The University’s introduction of Halal foods should be seen as a major step forward in providing dining options for those on a restricted diet of any kind, whether for religious, cultural or health reasons. Wash. U. currently offers vegetarian, vegan, gluten-free and kosher offerings, among others, and in this respect it is a commendable food service provider for those with special dietary needs. Between 70 and 100 people have requested halal foods, and this population cannot go unnoticed. With so many options available for kosher dining, we believe that introducing Halal options on-campus is long overdue.
It is understandable that the University has not offered Halal foods up until now. The group of people who currently benefit from kosher foods is few in number, and there are additional costs associated with implementing Halal Foods, just as there are with kosher foods. Specifically, Dining Services would have to find a new, Halal-certified source of meat, which could be costly. Still, Dining Services does not anticipate a major increase in cost, and while the number of students that would benefit from Halal Foods is small, the University is acting properly in accommodating their needs.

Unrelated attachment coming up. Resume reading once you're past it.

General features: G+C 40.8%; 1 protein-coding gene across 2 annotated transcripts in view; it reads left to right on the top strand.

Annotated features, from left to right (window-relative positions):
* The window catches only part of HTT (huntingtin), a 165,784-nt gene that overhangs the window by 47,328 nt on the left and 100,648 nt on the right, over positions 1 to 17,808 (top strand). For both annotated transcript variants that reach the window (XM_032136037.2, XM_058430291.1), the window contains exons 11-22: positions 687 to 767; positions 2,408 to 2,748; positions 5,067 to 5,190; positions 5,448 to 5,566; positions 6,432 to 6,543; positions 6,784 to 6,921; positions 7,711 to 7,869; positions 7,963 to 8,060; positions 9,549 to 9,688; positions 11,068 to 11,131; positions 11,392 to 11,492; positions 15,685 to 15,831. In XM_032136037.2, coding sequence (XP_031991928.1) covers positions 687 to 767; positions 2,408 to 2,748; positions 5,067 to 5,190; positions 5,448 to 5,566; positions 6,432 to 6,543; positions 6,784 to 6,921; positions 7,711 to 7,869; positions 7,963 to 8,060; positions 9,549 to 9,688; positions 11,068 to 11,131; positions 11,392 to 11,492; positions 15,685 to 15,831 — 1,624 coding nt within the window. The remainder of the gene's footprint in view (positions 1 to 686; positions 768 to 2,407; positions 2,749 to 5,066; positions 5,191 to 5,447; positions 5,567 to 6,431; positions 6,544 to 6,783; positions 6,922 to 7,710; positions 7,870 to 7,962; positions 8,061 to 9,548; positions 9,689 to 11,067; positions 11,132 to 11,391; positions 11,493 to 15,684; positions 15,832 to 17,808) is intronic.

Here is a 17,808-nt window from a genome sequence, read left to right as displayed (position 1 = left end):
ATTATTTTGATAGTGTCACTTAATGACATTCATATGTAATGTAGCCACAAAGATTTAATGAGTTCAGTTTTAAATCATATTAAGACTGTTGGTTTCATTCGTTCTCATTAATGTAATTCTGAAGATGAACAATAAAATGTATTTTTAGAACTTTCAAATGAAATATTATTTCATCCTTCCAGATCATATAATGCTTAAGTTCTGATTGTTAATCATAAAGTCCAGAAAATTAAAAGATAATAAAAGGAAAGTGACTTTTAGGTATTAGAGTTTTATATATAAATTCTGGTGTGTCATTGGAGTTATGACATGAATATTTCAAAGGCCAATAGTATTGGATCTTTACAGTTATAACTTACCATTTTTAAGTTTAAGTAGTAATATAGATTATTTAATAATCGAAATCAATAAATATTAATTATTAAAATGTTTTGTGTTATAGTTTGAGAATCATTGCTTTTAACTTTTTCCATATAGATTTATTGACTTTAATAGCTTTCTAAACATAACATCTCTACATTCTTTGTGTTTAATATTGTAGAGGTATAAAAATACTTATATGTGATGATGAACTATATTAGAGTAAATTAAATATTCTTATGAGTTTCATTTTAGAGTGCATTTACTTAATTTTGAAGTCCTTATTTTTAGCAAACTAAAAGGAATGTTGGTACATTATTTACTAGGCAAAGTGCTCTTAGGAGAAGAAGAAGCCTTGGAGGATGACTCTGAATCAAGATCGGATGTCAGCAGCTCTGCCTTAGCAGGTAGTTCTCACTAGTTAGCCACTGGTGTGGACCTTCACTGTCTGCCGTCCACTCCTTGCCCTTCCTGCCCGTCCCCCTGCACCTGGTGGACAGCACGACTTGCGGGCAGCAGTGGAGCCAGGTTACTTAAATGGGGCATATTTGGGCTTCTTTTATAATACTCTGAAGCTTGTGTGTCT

On a progressive campus such as that of Wash. U., it is important that we extend our notions of tolerance and acceptance to all aspects of one’s lifestyle. For example, to be a vegetarian is not just to avoid eating meat, but to embrace a conscious lifestyle that takes into account ethical questions and demands. While we may not all agree with vegetarianism, we still support the right to be vegetarian for those who choose to do so, and the University provides them with dining options to facilitate these choices.
More often than not, however, we forget that religious restrictions on dining constitute just as much of a conscious lifestyle, and observing religious customs on dining is part of a larger way of living and thinking. As students, we should respect the decisions of others to engage in any kind of decision involving food, and part of this respect involves ensuring that such options are available for those who choose to observe Halal regulations.
Ultimately, the University and Bon Appétit should be praised for the expected new Halal options. Accommodating the needs of observant Muslim students only increases our level of awareness of differing lifestyles on campus, and while the number of people requesting Halal is comparatively small, the University ought to do so on principle alone. After all, Wash. U. prides itself on being a welcoming community.
Courtesy By: Student Life